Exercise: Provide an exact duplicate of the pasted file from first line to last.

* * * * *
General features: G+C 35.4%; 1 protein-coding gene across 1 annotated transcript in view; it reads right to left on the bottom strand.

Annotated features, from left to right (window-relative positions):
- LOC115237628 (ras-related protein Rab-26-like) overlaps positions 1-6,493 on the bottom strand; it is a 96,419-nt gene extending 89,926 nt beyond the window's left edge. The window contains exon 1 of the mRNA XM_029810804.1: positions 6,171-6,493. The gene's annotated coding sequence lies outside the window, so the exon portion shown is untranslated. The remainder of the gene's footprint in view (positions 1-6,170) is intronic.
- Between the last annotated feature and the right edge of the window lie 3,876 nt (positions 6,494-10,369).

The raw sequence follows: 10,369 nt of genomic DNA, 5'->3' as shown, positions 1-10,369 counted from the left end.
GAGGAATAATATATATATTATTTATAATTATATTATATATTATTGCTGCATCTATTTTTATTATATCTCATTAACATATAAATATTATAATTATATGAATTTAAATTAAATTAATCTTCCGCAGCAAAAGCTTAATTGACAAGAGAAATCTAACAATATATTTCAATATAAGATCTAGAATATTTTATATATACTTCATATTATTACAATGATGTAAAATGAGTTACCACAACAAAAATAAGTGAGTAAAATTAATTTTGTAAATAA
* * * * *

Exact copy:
General features: G+C 35.4%; 1 protein-coding gene across 1 annotated transcript in view; it reads right to left on the bottom strand.

Annotated features, from left to right (window-relative positions):
- LOC115237628 (ras-related protein Rab-26-like) overlaps positions 1-6,493 on the bottom strand; it is a 96,419-nt gene extending 89,926 nt beyond the window's left edge. The window contains exon 1 of the mRNA XM_029810804.1: positions 6,171-6,493. The gene's annotated coding sequence lies outside the window, so the exon portion shown is untranslated. The remainder of the gene's footprint in view (positions 1-6,170) is intronic.
- Between the last annotated feature and the right edge of the window lie 3,876 nt (positions 6,494-10,369).

The raw sequence follows: 10,369 nt of genomic DNA, 5'->3' as shown, positions 1-10,369 counted from the left end.
GAGGAATAATATATATATTATTTATAATTATATTATATATTATTGCTGCATCTATTTTTATTATATCTCATTAACATATAAATATTATAATTATATGAATTTAAATTAAATTAATCTTCCGCAGCAAAAGCTTAATTGACAAGAGAAATCTAACAATATATTTCAATATAAGATCTAGAATATTTTATATATACTTCATATTATTACAATGATGTAAAATGAGTTACCACAACAAAAATAAGTGAGTAAAATTAATTTTGTAAATAA